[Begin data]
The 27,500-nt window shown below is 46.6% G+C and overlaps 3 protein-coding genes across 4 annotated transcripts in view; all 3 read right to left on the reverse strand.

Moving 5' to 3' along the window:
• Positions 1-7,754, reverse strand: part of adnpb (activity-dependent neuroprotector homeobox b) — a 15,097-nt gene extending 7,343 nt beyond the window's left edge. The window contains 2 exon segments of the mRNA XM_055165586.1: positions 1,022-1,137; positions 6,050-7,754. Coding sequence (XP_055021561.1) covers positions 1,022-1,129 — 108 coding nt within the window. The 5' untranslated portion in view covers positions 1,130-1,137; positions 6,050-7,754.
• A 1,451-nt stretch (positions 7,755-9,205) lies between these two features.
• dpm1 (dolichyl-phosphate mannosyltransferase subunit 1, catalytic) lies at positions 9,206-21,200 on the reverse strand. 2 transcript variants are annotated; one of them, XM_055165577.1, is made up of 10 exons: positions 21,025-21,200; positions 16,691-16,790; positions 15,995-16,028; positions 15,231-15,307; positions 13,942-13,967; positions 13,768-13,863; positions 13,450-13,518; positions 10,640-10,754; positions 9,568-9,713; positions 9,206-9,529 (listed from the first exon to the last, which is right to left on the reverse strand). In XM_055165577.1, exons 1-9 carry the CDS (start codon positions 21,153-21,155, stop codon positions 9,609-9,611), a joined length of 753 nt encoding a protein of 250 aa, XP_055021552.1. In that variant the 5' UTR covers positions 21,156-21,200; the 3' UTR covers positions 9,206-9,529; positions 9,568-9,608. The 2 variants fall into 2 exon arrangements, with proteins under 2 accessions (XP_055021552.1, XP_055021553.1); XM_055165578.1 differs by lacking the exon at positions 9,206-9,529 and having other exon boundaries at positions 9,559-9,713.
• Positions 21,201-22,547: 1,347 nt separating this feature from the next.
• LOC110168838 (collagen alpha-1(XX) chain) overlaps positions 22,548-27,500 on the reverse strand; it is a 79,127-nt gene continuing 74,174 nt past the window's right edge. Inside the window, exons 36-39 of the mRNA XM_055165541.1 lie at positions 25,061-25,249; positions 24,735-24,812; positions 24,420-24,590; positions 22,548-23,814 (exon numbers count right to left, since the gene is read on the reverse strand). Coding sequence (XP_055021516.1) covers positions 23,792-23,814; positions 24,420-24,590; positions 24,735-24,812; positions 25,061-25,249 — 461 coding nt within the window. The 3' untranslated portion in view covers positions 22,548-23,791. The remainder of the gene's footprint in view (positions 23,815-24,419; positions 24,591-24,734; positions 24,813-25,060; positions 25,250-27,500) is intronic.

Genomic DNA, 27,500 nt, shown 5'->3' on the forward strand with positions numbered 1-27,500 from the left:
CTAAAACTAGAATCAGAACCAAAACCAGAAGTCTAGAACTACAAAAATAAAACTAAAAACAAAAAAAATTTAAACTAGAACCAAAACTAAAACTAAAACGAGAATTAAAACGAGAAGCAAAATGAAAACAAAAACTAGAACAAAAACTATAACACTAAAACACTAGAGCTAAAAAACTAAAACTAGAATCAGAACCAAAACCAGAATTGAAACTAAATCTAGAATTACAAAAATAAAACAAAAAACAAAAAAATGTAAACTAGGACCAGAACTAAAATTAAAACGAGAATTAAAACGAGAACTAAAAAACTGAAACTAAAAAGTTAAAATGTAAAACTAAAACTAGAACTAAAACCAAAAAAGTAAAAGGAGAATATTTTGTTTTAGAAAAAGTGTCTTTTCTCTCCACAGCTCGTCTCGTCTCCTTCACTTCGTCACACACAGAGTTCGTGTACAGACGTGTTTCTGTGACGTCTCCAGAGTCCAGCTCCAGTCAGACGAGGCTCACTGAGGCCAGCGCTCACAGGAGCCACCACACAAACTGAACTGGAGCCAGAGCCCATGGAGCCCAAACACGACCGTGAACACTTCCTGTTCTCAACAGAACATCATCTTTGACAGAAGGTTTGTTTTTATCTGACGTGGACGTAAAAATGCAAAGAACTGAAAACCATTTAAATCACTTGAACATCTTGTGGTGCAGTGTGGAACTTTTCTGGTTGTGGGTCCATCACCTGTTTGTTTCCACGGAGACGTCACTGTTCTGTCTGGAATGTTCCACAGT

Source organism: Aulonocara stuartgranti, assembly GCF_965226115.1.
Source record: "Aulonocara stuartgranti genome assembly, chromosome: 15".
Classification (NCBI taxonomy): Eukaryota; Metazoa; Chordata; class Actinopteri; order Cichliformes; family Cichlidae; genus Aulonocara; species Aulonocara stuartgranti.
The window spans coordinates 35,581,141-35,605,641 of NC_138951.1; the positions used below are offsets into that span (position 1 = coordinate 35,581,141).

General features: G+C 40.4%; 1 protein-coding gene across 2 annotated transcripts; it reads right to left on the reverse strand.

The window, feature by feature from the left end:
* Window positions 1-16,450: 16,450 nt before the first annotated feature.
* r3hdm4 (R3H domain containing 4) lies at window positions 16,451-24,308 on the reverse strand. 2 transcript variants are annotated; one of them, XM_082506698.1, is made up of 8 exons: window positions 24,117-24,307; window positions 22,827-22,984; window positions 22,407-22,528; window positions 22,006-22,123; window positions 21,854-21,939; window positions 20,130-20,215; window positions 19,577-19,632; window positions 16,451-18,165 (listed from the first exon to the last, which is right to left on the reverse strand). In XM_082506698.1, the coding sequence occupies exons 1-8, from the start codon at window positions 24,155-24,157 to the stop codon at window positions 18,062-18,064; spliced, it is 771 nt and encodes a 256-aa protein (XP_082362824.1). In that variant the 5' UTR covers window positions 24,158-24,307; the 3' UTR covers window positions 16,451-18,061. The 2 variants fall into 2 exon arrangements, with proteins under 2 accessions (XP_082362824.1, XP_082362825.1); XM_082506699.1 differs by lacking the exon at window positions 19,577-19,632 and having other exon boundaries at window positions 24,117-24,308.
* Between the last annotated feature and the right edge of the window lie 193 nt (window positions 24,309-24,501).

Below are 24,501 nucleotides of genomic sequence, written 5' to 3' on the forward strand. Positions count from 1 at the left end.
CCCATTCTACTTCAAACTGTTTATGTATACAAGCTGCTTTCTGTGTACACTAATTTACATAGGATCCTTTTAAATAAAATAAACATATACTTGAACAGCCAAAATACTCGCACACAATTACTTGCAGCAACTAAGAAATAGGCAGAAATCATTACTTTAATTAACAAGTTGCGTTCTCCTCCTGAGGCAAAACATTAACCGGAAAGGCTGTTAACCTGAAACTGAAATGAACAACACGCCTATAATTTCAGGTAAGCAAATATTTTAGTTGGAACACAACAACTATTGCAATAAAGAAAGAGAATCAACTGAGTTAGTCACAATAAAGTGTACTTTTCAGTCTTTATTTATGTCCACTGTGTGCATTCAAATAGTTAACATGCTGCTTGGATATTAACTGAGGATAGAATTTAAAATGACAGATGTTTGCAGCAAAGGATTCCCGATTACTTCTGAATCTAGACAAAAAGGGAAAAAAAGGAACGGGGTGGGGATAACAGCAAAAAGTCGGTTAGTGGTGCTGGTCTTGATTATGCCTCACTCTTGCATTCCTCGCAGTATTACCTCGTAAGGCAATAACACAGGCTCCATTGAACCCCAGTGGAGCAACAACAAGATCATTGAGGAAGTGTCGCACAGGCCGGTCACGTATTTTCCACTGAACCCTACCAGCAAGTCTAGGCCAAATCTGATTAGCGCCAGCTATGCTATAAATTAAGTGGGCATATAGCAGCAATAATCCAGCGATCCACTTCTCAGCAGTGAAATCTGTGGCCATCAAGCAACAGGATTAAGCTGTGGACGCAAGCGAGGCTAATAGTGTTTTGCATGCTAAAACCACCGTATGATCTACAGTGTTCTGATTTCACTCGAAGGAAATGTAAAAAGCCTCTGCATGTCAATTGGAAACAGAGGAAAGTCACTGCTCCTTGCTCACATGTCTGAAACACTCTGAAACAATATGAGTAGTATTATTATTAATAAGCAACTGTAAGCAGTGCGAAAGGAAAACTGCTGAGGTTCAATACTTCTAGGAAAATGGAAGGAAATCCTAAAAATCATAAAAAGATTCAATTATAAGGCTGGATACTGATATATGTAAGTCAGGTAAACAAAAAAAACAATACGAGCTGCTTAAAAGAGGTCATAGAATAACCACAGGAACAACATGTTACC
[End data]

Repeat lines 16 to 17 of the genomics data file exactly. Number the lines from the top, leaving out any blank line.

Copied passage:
* Window positions 1-16,450: 16,450 nt before the first annotated feature.
* r3hdm4 (R3H domain containing 4) lies at window positions 16,451-24,308 on the reverse strand. 2 transcript variants are annotated; one of them, XM_082506698.1, is made up of 8 exons: window positions 24,117-24,307; window positions 22,827-22,984; window positions 22,407-22,528; window positions 22,006-22,123; window positions 21,854-21,939; window positions 20,130-20,215; window positions 19,577-19,632; window positions 16,451-18,165 (listed from the first exon to the last, which is right to left on the reverse strand). In XM_082506698.1, the coding sequence occupies exons 1-8, from the start codon at window positions 24,155-24,157 to the stop codon at window positions 18,062-18,064; spliced, it is 771 nt and encodes a 256-aa protein (XP_082362824.1). In that variant the 5' UTR covers window positions 24,158-24,307; the 3' UTR covers window positions 16,451-18,061. The 2 variants fall into 2 exon arrangements, with proteins under 2 accessions (XP_082362824.1, XP_082362825.1); XM_082506699.1 differs by lacking the exon at window positions 19,577-19,632 and having other exon boundaries at window positions 24,117-24,308.